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Here are some results related to the Goldbach conjecture that are known:

1. Any integer greater than 4 is the sum of at most six primes.

2. Every sufficiently large even number can be written as the sum or two primes or the sum of a prime and the product of two primes.

3. Every sufficiently large even number can be written as the sum of two primes and at most 8 powers of 2.

4. Every sufficiently large odd number can be written as the sum of three primes.

 

 

 

 

Non-geometric infinite series (Part 12)

I conclude this series of posts with thoughts about infinite series which use reciprocals of positive integers. I offer this post for the enrichment of talented Precalculus students who have exhibited mastery of geometric series.

Geometric. As we’ve discussed at length, the series

1 + \displaystyle \frac{1}{2} + \frac{1}{4} + \frac{1}{8} + \frac{1}{16} + \dots

converges and is in fact equal to 2.

Harmonic. Including the reciprocals of all positive integers is called a harmonic series:

1 + \displaystyle \frac{1}{2} + \frac{1}{3} + \frac{1}{4} + \frac{1}{5} + \dots

As shown in the link to the MathWorld website, this series actually diverges, even though the terms get smaller and smaller.

So we’ve made an observation: if too many reciprocals are included, the series diverges. But if we take enough of them away, then we can still end up with a series that is infinite but converges.

Squares. Let’s now consider the reciprocals of perfect squares:

1 + \displaystyle \frac{1}{4} + \frac{1}{9} + \frac{1}{16} + \frac{1}{25} + \dots

Clearly, we’ve taken away a lot of the terms of the harmonic series? Have we taken enough away so that the series converges? It turns out that the answer is yes. And the answer is precisely what you’d think it should be (not): \pi^2/6. This is just another way that the circumference of a circle has an odd way of appearing in the most unexpected of places.

The proof that this series equals \pi^2/6 requires the clever use of Parseval’s theorem from Fourier analysis.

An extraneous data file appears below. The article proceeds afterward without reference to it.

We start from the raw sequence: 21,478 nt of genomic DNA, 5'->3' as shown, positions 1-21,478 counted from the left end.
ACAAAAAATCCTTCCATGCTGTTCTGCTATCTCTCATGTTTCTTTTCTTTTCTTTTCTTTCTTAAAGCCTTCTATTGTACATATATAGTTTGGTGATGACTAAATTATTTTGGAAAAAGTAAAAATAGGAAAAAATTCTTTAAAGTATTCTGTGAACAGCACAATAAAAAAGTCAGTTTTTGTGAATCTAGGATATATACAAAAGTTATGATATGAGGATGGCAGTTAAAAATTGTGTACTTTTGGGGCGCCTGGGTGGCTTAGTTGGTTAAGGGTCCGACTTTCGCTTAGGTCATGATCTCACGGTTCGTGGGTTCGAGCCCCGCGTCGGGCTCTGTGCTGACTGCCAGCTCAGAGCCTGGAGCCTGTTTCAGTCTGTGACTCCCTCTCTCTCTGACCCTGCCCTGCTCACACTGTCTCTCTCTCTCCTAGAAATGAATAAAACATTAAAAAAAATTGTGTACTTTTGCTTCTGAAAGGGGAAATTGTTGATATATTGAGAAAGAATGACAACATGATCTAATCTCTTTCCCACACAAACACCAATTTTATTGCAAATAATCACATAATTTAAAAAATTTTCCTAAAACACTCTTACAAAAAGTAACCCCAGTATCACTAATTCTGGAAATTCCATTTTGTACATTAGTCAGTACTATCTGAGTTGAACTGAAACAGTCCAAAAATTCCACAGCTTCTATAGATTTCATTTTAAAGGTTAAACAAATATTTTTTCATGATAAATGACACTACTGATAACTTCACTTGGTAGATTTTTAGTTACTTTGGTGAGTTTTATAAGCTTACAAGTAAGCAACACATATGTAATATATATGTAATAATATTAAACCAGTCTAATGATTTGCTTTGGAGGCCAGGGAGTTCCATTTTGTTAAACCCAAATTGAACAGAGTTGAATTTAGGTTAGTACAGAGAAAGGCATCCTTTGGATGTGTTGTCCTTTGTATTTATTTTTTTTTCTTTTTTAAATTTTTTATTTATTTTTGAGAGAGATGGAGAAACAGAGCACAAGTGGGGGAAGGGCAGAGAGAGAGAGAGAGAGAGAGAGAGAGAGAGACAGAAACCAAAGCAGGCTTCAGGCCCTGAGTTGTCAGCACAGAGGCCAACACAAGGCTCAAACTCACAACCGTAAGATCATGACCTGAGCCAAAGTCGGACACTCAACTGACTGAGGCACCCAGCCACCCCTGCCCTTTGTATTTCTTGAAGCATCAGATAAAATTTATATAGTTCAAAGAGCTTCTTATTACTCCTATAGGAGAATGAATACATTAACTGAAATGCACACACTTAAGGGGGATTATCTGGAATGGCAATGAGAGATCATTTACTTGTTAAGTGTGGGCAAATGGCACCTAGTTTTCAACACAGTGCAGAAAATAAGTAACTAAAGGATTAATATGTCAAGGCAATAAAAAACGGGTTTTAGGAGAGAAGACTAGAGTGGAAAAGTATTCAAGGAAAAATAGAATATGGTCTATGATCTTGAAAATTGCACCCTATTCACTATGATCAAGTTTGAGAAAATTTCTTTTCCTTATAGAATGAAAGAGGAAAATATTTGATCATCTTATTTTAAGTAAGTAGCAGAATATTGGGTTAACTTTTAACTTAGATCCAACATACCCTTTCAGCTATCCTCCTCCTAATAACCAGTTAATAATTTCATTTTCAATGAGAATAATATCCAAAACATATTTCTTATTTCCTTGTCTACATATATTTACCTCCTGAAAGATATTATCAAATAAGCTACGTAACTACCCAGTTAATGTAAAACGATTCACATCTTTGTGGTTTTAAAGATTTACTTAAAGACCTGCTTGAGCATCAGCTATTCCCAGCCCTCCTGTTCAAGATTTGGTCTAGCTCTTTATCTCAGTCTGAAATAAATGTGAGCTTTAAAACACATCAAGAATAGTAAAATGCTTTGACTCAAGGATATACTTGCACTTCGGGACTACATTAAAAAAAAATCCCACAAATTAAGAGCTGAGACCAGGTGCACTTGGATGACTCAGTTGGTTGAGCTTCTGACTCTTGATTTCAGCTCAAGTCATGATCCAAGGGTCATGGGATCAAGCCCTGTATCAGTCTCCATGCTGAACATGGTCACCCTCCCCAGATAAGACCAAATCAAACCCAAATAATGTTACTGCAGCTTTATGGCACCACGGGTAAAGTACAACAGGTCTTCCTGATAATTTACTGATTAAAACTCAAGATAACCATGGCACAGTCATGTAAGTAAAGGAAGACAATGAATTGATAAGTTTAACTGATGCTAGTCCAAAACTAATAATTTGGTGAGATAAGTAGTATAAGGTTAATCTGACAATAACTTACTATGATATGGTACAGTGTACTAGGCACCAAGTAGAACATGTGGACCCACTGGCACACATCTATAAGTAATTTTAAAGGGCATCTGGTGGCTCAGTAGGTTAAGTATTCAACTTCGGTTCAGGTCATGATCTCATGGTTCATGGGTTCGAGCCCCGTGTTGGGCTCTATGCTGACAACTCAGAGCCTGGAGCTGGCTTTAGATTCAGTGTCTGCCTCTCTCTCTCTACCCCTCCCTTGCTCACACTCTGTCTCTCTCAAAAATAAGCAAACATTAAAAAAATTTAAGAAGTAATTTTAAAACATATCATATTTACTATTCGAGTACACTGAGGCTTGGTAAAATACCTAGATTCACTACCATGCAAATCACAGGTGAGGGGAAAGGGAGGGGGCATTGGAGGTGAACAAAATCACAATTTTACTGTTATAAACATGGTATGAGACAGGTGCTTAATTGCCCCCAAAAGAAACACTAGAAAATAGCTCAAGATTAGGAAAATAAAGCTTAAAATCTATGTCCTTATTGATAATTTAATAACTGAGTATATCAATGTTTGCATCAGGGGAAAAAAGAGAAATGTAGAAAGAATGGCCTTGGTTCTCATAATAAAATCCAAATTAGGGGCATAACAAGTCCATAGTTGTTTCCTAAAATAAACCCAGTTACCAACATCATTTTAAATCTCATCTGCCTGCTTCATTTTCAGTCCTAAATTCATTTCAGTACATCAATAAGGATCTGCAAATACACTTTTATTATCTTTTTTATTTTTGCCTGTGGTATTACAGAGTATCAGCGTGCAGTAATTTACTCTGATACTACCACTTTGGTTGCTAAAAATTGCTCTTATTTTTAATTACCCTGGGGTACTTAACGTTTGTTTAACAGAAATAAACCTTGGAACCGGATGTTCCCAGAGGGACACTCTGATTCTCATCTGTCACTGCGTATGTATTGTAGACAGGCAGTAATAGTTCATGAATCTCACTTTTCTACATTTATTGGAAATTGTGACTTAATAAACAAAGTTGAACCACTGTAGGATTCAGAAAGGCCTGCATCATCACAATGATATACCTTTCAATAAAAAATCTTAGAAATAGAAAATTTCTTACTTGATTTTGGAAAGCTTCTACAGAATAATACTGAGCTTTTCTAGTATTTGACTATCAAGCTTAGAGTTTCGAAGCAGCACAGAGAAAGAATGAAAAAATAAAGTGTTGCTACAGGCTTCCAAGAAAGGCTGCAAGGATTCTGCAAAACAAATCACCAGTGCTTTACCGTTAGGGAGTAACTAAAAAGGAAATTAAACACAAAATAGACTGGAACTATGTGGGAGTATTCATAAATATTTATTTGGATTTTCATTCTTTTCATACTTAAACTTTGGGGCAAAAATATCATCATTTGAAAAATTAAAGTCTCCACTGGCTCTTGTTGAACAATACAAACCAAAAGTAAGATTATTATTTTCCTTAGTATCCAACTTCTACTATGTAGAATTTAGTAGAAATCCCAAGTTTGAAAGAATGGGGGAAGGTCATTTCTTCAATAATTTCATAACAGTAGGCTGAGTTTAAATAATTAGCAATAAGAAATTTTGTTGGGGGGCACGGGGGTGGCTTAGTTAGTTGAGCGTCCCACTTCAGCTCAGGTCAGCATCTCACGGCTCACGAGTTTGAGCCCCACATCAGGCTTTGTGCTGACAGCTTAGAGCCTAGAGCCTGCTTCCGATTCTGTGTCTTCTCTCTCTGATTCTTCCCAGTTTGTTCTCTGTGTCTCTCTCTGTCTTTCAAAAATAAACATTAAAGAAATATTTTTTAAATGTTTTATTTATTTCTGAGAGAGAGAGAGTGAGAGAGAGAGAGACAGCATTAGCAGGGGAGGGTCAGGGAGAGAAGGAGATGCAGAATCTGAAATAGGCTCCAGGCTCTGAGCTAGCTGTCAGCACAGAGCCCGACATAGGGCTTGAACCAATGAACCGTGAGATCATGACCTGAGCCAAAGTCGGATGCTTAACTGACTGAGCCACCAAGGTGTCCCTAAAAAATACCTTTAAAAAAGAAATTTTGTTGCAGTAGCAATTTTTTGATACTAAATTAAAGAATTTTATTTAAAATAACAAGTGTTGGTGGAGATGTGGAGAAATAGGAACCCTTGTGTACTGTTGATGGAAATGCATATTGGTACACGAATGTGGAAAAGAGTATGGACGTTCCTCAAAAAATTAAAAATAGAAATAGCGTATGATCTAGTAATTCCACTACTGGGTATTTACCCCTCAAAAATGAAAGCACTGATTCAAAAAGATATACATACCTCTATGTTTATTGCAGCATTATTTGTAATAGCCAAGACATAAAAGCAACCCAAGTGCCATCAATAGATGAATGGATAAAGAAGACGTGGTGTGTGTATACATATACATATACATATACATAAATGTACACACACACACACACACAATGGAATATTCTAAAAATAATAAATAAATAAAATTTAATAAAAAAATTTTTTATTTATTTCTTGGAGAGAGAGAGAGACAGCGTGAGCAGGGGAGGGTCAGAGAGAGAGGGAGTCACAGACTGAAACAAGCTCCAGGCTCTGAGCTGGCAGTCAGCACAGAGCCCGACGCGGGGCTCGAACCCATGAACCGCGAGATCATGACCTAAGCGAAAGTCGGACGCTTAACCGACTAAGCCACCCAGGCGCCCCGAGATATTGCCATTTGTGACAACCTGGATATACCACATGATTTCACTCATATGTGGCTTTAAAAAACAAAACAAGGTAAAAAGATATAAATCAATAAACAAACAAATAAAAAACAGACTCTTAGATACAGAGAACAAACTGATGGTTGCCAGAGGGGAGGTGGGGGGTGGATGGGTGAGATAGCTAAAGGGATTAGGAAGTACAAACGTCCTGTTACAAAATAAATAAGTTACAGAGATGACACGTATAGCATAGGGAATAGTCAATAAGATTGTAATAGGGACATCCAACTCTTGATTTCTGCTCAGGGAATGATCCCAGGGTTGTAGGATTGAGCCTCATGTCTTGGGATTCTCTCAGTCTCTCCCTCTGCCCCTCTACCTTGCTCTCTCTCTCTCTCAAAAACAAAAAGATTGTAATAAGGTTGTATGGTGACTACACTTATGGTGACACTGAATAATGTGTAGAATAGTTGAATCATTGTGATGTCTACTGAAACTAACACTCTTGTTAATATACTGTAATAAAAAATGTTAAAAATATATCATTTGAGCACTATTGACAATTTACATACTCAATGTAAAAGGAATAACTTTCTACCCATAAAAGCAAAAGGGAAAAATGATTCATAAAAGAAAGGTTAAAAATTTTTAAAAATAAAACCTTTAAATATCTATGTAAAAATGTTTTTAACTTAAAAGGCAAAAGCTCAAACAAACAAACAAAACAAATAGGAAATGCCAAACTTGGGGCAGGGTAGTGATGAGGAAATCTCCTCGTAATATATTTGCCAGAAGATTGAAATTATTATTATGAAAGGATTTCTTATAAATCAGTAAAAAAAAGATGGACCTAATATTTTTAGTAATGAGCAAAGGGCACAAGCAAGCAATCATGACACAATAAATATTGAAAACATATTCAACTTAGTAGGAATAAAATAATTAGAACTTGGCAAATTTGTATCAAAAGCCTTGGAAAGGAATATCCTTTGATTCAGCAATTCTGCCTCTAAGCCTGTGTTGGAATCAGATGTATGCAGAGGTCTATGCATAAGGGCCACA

Fourth Powers. Let’s now turn to the reciprocals of fourth powers:

1 + \displaystyle \frac{1}{16} + \frac{1}{81} + \frac{1}{256} + \frac{1}{625} + \dots

By the Direct Comparison Test and the series for reciprocals of squares, this series converges. Using Parseval’s theorem, it can be shown that the answer is \pi^4/90.

Cubes. Now let’s investigate the reciprocals of cubes:

1 + \displaystyle \frac{1}{8} + \frac{1}{27} + \frac{1}{64} + \frac{1}{125} + \dots

Again by the Direct Comparison Test and the series for reciprocals for squares, this series must converge. This sum is called Apéry’s constant.  However, and amazingly, no one knows what the answer is. Of course, a computer can be programmed to evaluate this series to as many decimal places as desired. According to Wikipedia, this sum was evaluated to over 100 billion decimal places in 2010. However, to the best of my knowledge, no one has figured out if there’s a simple way of writing the answer, like \pi^2/6 or \pi^4/90.

So if you figure out a simple way to evaluate Apéry’s constant, feel free to call me collect.

The previous four series are example of Riemann’s zeta function, which is of central importance in number theory and is the focus of the celebrated Riemann Hypothesis, for which a solution is worth a cool $1 million.

Primes. Now let’s consider the reciprocals of primes:

\displaystyle \frac{1}{2} + \frac{1}{3} + \frac{1}{5} + \frac{1}{7} + \frac{1}{11} + \dots

As noted above, the harmonic series diverges, but if we remove enough terms from the harmonic series, then it’s possible to make an infinite series that converges. So the central question is, did we remove enough fractions (by taking away all of the composite denominators) so that the series converges?

Surprisingly, the answer is no: the sum of the reciprocals of the primes actually diverges. The proof actually requires a graduate-level class in analytic number theory.